Sonny Liew Archives - Robot 6 @ Comic Book Resources
In The Shadow Hero, cartoonist Gene Luen Yang collaborates with artist Sonny Liew to tell the story of Hank Chu, the teenage son of Chinese immigrants who run a small store in Depression-era Chinatown. As with much of Yang’s best-known work, this new original graphic novel deals with themes of cultural, national and racial identity, and the tensions and conflicts that arise when identities and outlooks collide.
Here, Hank finds himself pressured by his mother to become a wholly American invention, a sort of ultimate assimilation success story. She doesn’t want him to grow up to be a doctor or lawyer or politician, but a superhero, a thought put in her head when she’s rescued from a robber by the Superman stand-in The Anchor of Justice.
Their book is an excellent one, a perfect example of a modern superhero comic, masterfully and perfectly balancing comedy, crime, action, drama, melodrama, romance and fantasy into an epic story of a young man coming of age and finding himself.
As good as Yang and Liew’s story is, however, the story of their story may be just as fascinating, in large part because it’s true, and gives the comic they crafted a remarkable level of relevance. That story is told after the conclusion of The Shadow Hero, in the generous back-matter of the First Second book, presented in standard superhero-comic size, rather than the smaller, more square shape of most of the publisher’s offerings.
The move was discovered by Singapore-based cartoonist Sonny Liew (The Shadow Hero, My Life With Frankie), who searched for the collection in the Books Kinokuniya online catalog following the controversial decision by the National Library Board to removed and destroy copies of three gay-themed children’s books amid public pressure.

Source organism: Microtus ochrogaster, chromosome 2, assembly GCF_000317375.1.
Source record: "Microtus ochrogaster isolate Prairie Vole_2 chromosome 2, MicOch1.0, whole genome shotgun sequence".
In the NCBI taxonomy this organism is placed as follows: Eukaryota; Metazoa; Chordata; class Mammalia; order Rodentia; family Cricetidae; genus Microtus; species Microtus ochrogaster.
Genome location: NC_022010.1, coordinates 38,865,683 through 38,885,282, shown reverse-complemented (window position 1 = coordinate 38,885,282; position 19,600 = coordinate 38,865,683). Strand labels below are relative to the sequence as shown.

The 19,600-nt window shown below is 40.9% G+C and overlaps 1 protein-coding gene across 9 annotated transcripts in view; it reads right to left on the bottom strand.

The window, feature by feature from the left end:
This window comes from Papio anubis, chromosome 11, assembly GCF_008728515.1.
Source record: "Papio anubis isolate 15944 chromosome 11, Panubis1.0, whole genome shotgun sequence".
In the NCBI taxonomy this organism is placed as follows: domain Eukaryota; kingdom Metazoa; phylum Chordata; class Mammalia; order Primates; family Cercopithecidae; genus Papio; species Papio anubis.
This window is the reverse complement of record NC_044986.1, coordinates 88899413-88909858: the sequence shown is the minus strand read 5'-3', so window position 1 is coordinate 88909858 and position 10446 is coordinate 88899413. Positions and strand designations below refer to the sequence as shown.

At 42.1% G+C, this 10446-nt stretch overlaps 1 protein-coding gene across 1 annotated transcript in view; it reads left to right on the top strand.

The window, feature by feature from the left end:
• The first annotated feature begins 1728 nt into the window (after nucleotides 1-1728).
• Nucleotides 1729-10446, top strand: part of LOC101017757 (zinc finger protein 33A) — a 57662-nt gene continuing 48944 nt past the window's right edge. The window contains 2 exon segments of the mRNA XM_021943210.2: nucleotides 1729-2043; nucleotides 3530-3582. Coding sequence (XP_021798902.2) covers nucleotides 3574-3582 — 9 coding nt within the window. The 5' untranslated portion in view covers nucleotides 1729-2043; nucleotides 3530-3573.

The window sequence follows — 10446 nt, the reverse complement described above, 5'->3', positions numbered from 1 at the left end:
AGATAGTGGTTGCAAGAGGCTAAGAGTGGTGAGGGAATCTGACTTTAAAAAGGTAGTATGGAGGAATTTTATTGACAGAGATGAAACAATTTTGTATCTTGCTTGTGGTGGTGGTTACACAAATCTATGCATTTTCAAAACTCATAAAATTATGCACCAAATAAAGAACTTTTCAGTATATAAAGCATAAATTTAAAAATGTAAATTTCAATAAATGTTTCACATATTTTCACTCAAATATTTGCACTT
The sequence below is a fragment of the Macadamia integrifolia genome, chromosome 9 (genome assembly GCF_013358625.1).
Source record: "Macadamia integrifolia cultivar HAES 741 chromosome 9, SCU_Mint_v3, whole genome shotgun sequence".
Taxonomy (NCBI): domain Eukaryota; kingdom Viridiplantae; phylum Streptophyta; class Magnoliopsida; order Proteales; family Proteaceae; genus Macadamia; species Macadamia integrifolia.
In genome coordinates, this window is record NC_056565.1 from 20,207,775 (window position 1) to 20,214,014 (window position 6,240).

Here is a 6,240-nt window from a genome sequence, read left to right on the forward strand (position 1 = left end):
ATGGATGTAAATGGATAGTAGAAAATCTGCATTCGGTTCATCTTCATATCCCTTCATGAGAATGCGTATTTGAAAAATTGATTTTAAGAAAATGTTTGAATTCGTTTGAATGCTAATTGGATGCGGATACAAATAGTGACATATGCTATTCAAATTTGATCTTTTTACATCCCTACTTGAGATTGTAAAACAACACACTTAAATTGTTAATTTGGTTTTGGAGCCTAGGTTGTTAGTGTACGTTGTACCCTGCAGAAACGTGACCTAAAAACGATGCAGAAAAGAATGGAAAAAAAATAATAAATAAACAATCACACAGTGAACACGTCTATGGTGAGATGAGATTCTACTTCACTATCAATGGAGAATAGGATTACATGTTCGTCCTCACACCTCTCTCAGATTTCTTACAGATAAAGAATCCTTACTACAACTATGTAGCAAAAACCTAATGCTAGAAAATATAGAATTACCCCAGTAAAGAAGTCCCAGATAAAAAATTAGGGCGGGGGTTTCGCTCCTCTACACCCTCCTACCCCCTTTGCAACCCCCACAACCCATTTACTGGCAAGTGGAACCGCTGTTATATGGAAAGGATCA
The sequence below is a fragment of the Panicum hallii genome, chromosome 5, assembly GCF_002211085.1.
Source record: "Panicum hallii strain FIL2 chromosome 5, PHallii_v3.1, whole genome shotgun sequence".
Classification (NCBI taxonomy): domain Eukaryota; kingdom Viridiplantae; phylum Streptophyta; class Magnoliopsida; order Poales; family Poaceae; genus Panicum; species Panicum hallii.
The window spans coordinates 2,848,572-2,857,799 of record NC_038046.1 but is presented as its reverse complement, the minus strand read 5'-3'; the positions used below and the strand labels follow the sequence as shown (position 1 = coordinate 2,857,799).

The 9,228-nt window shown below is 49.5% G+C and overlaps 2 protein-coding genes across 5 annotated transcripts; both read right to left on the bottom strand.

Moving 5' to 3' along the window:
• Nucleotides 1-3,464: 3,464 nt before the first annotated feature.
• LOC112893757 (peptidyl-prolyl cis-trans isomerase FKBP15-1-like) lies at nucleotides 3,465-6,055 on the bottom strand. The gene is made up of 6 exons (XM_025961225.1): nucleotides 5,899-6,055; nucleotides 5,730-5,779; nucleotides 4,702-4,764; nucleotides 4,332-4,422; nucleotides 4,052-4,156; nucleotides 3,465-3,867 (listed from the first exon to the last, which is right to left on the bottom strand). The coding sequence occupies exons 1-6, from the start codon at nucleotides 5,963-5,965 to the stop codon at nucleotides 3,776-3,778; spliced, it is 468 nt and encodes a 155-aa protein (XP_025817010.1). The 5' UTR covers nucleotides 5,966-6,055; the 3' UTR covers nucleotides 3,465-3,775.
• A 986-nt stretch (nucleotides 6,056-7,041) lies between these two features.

Finding volumes 1, 2, 4 and 5 but not the third — which contains Keller’s marriage to Clay Walker in Life With Archie #16 — Liew contacted the retailer, and received the following response: “We regret that Archie the Married Life 3 is deemed to breach the Content Guidelines for Imported Publications, and removed from sale by notice of MDA. We are not able to sell this title.”
Retailing | A federal judge has lifted a temporary restraining order blocking the $21.4 million sale of retail chain Hastings Entertainment to Joel Weinshanker, president and sole shareholder of Wizkids parent National Entertainment Collectibles Association. Two Hastings shareholders had sued to stop the sale, insisting the price paid for the retailer is too low; however, U.S. District Judge Mary Lou Robinson found, in part, that they failed to prove they would be irreparably harmed if the sale were completed before they could have their day in court (Texas law permits dissenting stockholders to seek monetary damages after a merger). Hastings, which operates 149 stores that sell books, comics, video games and more, has called a special shareholder meeting for July 15, during which the sale is expected to be approved. [Amarillo Globe-News, ICv2.com]
The upcoming graphic novel crafts a new origin for the Green Turtle, an obscure Golden Age character believed to have been imagined as Chinese-American by his creator Chu Hing — making him the very first Asian-American superhero.